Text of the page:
This & That – April Edition

I found a new mystery series by Becky Masterman. I tore through Rage Against the Dying and am now working on #2 Fear the Darkness.

Spring weather has hit and it’s so nice to enjoy our sun room again. The cats have been enjoying the sun room, too. Watching the birds and squirrels. We even got out and started cleaning up the yard, racking up some leftover leaves, getting rid of sticks. In the process, discovered that we have some rhubarb growing! Pie is in our future.

We went to Reiman Garden’s Easter Egg Hunt. The long line went fast. I loved how they organized it: empty plastic eggs to find, then the kids turn in the eggs for a goodie bag. While there, we wandered some of the gardens and, of course, checked out which butterflies were hatching. Isn’t this one gorgeous?

This & That – March Edition

I’m learning Inkscape. After adding up the monthly cost for using Adobe products, I’m having a hard time justifying the cost for a hobby. I find myself spending at least half my design time searching out tutorials or videos to show how to do a specific action in the program. Now a month in, I feel like I’ve gotten a handle on the basics.

I added a lot of these books from the Modern Mrs. Darcy’s post on 20 books to take you around the world to my “to-read” list. First up is Four Seasons in Rome by Anthony Doerr. (He wrote one of my all time favorite books All the Light We Cannot See.)

I finally hung up some quilts in my sewing room. I need to create a mini quilt to fill in that one last bit of white space. The quilt on the left is the first quilt I ever made!


This & That – February Edition

I’m a big detective novel reader. But every once in a while I try to stretch myself. And my kids are good enough readers now, that I’ve started to involve them in this. In January, we read through Science Magazine’s Top 10 Breakthroughs of 2016. Now we’re reading a little bit of poetry. I’ve had “Map: Collected and Last Poems” by Wislawa Szymborska on my to-read list for awhile and finally picked it up at the library. I wasn’t really sure what to expect. But the majority of them are short one-page poems, so the boys and I have been reading one or two each night. I’m pretty thrilled that they enjoy them.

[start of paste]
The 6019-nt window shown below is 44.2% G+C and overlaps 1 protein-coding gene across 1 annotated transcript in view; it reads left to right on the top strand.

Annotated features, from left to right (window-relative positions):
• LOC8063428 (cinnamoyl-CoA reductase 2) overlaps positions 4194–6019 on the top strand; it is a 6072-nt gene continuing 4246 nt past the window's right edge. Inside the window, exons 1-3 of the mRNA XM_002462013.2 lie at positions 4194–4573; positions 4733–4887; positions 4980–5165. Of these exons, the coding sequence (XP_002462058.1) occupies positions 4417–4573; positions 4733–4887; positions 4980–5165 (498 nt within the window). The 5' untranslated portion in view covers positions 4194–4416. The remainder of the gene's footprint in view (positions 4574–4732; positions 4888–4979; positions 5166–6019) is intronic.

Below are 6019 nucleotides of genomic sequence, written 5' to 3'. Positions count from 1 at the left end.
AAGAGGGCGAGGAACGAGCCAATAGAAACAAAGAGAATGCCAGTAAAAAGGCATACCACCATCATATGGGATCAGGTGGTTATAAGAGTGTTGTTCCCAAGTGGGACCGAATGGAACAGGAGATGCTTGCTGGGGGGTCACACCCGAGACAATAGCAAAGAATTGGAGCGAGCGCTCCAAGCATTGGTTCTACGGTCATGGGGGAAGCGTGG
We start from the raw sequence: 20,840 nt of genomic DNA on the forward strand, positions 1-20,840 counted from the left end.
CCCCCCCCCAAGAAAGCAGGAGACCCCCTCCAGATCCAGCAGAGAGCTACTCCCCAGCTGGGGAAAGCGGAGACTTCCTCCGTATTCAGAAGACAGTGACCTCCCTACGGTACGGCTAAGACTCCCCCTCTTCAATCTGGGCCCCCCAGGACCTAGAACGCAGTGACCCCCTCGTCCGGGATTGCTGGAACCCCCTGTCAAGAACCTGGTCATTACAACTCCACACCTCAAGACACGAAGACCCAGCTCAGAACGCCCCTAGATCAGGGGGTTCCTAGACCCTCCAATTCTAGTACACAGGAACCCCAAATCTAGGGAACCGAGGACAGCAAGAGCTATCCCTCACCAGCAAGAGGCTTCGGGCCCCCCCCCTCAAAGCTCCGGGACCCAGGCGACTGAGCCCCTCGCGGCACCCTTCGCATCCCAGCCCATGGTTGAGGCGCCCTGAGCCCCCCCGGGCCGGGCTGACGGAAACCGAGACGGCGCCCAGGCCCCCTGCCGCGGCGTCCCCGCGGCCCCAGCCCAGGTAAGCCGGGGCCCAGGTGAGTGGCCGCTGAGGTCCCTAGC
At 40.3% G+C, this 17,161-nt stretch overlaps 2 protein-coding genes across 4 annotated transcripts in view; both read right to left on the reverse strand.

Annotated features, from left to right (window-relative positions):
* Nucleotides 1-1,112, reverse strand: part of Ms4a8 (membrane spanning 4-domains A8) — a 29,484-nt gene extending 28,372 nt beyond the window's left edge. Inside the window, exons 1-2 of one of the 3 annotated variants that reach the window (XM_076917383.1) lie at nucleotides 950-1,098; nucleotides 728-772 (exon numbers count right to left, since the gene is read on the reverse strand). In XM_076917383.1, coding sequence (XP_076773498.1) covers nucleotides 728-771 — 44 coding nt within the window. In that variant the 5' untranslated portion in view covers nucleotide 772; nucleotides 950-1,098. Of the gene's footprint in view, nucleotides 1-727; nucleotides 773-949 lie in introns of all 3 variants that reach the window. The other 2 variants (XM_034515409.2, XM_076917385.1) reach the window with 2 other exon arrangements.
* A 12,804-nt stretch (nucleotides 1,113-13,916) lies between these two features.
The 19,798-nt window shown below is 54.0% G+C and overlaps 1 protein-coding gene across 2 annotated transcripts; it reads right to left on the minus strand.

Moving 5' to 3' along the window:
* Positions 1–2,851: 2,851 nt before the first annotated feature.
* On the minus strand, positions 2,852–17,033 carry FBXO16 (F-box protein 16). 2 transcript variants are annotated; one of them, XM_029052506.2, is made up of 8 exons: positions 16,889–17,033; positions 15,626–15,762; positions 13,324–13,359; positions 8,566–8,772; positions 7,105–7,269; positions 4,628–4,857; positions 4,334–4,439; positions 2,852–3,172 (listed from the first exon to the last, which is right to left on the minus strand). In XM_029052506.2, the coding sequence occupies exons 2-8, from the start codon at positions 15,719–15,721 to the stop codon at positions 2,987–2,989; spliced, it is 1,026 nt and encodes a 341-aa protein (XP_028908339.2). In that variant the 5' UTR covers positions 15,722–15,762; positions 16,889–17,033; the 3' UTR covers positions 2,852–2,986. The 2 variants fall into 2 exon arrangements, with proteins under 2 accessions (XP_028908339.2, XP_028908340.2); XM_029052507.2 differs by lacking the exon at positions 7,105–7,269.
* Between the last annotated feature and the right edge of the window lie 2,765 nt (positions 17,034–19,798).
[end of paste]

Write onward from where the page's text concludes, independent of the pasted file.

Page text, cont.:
Every week I look forward to Shutterbean’s “I love lists” post. Some of my favorite links these past couple of weeks: pictures of frozen Lake Baikal, this article on making friends at any time of your life, and words to ban from your vocabulary. I enjoy finding reading and seeing things through her eyes and occasionally find a new blog to follow or recipes our family ends up loving.

This winter I decided to do a CSA (Community Supported Agriculture). We get a weekly bag of greens and a dozen eggs. We can also order off the al a carte menu. I love when I make a CSA meal. This past week was a breakfast casserole with leftover sour dough bread, sausage, kale and eggs. The only thing I added that was non-CSA was some sharp cheddar. Delicious!

We take Sunday walks. Some beautiful things can be found in the dead of winter.

Frozen leaves.

Frozen leaves

These Canadian Geese were hanging out on the lake right where the frozen lake became unfrozen. Very cool…and then my kids scared them to the other side.